Francis Tuttle students design engineering projects in Oklahoma City

Francis Tuttle Technology Institute engineering design students showcased their work in Oklahoma City last week.
By Sarah Lobban, For The Oklahoman Modified: April 30, 2014 at 2:04 pm •  Published: May 1, 2014
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“Don’t you hate it when...?” was the premise Jimmy Bollman posed to his engineering design and development capstone class.

The 24 seniors at Francis Tuttle Technology Institute in Oklahoma City had to fill in an answer to the deceptively simple prompt. Then they had a year to come up with a solution.

Their projects culminated last week, when the institute held a three-hour showcase to display the students’ work. Each of the nine groups displayed a working prototype and explained the process by which they created and refined their projects.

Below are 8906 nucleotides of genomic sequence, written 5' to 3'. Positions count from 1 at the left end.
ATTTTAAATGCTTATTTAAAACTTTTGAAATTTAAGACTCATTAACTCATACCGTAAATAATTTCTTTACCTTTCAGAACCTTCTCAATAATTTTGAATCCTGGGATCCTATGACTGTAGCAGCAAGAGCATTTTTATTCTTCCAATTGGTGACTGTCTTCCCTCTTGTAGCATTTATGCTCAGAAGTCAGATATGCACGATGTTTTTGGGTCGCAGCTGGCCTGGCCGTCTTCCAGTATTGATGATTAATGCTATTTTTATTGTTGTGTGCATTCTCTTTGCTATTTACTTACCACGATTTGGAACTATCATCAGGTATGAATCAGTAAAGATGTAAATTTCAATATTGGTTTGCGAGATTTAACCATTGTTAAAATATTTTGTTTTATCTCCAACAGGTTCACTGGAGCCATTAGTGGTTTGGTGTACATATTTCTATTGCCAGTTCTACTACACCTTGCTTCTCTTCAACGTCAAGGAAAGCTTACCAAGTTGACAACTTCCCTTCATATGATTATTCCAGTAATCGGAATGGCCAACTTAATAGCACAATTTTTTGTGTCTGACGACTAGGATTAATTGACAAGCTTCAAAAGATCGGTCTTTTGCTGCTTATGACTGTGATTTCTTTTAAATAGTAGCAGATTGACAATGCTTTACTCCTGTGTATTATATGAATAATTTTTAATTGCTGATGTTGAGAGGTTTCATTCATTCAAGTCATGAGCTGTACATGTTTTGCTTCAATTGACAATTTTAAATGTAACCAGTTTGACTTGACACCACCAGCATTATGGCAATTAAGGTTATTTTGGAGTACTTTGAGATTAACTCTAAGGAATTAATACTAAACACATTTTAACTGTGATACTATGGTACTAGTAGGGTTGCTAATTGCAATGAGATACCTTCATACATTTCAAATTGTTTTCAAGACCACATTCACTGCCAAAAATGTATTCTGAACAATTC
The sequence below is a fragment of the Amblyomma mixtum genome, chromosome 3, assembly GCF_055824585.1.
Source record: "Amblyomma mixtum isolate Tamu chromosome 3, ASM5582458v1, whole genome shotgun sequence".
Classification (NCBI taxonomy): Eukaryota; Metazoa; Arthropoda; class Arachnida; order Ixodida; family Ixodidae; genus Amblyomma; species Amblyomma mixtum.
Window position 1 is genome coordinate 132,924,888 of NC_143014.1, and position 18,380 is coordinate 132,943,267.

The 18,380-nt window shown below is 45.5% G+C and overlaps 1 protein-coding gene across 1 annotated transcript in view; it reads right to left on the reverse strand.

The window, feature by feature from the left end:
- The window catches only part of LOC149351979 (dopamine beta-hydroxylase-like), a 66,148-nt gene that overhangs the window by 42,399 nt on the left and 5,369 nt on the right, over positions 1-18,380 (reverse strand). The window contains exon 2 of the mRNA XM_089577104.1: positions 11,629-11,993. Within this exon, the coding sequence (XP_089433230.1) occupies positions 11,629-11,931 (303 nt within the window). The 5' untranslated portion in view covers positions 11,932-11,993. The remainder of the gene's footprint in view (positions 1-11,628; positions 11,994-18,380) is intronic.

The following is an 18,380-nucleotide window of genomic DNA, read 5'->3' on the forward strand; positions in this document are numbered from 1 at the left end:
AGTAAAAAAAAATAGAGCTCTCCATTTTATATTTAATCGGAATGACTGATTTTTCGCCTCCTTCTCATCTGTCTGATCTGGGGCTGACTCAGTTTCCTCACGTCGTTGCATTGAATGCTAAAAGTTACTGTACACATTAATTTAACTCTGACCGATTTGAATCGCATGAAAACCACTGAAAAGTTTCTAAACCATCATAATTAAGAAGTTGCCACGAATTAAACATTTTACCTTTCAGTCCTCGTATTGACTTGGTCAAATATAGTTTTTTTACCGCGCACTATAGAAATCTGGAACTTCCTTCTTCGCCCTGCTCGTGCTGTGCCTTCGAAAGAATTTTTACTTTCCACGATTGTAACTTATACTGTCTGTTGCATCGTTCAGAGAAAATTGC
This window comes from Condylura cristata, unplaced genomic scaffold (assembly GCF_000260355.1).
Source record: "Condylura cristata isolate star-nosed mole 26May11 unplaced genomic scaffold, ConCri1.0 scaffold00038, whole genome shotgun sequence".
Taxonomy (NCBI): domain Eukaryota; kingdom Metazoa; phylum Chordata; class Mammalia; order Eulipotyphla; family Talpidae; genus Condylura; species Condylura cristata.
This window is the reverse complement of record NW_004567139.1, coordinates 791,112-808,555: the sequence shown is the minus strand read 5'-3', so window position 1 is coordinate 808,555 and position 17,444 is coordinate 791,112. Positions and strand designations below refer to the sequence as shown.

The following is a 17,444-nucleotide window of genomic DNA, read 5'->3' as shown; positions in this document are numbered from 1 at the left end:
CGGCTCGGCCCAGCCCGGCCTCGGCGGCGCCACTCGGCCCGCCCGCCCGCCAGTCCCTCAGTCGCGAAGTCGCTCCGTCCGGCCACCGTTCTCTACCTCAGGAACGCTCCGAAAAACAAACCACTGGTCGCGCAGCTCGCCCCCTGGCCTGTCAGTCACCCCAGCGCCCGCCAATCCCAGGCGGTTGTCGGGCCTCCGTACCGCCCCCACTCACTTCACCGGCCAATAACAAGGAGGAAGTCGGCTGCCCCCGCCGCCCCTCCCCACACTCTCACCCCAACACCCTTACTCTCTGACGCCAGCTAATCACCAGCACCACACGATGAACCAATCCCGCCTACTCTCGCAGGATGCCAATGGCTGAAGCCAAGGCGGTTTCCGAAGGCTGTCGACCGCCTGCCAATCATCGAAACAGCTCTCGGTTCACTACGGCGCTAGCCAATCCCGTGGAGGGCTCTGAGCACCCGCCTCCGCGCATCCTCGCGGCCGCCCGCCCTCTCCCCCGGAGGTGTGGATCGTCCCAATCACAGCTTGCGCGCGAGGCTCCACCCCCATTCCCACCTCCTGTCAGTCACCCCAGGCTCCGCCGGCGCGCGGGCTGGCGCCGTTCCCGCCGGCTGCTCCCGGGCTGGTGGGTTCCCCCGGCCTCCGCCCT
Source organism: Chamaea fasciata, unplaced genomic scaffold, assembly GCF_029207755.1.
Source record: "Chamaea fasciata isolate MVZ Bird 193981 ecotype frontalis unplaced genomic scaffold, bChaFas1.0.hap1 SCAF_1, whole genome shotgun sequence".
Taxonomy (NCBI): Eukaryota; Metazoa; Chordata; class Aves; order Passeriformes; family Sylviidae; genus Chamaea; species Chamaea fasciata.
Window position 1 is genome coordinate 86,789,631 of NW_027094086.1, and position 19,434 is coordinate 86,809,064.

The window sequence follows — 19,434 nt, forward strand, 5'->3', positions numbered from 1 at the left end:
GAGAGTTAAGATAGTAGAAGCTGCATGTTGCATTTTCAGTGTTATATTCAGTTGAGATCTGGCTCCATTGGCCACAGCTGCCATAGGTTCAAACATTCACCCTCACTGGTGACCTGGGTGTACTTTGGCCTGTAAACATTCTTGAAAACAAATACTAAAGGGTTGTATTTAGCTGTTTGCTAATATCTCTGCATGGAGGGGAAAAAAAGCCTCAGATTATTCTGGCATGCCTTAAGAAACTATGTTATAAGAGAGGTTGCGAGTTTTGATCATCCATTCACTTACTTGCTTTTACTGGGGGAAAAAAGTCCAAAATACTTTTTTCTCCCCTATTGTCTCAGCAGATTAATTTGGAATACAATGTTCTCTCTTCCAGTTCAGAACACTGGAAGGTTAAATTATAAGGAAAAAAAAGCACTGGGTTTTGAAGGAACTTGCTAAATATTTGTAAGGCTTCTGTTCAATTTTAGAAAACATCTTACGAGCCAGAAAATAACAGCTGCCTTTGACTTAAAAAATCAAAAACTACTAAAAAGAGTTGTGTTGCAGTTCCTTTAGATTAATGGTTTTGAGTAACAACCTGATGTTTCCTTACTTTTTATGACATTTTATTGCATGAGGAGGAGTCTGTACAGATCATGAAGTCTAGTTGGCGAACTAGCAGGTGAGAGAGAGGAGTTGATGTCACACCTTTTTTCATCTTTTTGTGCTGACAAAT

One group built an unmanned drone that would allow firefighters to better track a raging wildfire. A second team designed a wheelchair lift that would reduce back injuries to health care providers when they lift patients.

“We’re very proud of these students,” Bollman said. “These projects require a tremendous time commitment, both in and out of class. Our goal is to get them to start thinking like engineers.”

This was the 11th showcase, and it marked a first occurrence at the school.

‘Had to do something’

This year, one of the groups applied for a patent for its invention, an inexpensive, effective tornado shelter that would fit inside individual classrooms.

“We saw the devastation at Plaza Towers after the May 20 tornado last year and realized we had to do something,” said Ryan Bernardy, one of the three students who worked on the Tornado Instashelter. “The larger shelters are very expensive, and that’s why a lot of schools don’t have them.”

Bernardy, with teammates Ryan Conser and Michael Nilson, designed and built a fold-out shelter that will attach to the walls of a classroom and can be assembled in less than a minute. With help from Bernardy’s father, they applied for a patent, which is pending.

“We were excited about that,” Nelson said. “Our shelter also has several other advantages over traditional shelters. It would also help protect students from an armed intruder, and since it’s an aboveground shelter, there’s no danger of flooding.”

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